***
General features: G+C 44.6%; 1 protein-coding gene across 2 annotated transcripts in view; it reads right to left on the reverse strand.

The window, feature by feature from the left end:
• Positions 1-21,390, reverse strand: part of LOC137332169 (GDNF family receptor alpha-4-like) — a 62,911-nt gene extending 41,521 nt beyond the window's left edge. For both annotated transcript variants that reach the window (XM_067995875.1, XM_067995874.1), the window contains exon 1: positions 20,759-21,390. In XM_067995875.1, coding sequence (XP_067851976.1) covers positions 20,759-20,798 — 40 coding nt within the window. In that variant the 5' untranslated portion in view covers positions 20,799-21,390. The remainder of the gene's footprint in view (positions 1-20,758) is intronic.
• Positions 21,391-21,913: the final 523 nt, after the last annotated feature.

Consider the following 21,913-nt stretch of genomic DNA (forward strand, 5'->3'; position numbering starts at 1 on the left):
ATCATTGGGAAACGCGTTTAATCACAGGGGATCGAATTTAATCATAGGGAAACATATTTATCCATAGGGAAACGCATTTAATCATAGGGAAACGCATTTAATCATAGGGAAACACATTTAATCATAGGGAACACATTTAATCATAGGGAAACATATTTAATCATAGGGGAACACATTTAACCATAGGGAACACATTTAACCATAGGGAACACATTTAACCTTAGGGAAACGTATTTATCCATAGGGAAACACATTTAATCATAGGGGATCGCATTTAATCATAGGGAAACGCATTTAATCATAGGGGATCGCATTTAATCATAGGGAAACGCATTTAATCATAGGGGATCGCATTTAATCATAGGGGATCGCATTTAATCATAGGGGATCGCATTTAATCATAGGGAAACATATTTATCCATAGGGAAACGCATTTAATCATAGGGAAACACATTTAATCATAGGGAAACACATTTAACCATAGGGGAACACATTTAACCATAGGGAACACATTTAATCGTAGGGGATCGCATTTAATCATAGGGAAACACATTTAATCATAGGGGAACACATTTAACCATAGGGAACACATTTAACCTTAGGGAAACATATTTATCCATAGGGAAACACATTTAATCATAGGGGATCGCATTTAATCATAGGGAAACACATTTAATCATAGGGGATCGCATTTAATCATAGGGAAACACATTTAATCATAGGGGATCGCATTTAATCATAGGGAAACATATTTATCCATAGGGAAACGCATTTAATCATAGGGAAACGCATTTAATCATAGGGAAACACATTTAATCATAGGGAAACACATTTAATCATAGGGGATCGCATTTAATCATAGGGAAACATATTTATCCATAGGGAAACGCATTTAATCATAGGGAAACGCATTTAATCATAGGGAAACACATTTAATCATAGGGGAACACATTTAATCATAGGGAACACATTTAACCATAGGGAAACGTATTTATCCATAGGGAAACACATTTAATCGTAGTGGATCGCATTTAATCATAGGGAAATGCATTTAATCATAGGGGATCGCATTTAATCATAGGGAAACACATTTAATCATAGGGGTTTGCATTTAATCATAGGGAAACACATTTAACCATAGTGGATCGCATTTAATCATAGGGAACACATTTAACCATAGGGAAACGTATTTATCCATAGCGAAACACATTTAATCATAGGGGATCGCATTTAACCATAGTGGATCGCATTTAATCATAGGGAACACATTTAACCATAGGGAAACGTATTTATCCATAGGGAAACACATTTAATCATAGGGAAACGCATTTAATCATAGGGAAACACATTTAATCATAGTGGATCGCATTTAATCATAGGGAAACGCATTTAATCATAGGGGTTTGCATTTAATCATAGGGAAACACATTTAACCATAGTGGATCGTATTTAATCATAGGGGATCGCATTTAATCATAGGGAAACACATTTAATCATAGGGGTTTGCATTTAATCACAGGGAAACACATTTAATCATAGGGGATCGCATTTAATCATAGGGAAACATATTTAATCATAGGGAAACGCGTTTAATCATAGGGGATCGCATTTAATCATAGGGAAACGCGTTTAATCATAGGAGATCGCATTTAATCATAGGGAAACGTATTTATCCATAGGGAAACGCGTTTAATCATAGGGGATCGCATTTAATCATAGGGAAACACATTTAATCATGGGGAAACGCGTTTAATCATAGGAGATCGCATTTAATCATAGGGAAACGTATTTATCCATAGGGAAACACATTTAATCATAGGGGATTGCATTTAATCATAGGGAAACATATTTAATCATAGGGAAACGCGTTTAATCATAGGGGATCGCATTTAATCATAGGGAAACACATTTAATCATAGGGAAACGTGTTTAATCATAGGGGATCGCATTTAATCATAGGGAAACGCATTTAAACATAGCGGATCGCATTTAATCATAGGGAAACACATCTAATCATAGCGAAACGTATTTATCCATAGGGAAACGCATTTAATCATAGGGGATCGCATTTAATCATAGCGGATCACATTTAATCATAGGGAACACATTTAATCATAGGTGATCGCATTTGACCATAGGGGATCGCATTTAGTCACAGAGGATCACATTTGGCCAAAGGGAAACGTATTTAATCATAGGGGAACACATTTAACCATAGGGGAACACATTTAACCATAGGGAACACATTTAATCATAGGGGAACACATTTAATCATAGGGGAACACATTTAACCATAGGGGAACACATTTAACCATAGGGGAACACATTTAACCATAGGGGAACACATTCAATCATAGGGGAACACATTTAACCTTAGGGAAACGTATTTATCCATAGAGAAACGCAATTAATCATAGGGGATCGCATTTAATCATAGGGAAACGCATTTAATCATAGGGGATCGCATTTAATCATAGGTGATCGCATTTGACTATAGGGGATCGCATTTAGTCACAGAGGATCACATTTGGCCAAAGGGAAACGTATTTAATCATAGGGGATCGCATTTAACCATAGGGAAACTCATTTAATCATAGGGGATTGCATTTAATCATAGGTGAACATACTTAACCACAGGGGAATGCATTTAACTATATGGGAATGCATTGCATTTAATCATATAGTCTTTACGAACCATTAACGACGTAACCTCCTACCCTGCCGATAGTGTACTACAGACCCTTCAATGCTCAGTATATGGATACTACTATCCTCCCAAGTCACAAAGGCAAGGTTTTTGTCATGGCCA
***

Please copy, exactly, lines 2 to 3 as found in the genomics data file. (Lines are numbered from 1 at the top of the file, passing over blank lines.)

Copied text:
The window, feature by feature from the left end:
• Positions 1-21,390, reverse strand: part of LOC137332169 (GDNF family receptor alpha-4-like) — a 62,911-nt gene extending 41,521 nt beyond the window's left edge. For both annotated transcript variants that reach the window (XM_067995875.1, XM_067995874.1), the window contains exon 1: positions 20,759-21,390. In XM_067995875.1, coding sequence (XP_067851976.1) covers positions 20,759-20,798 — 40 coding nt within the window. In that variant the 5' untranslated portion in view covers positions 20,799-21,390. The remainder of the gene's footprint in view (positions 1-20,758) is intronic.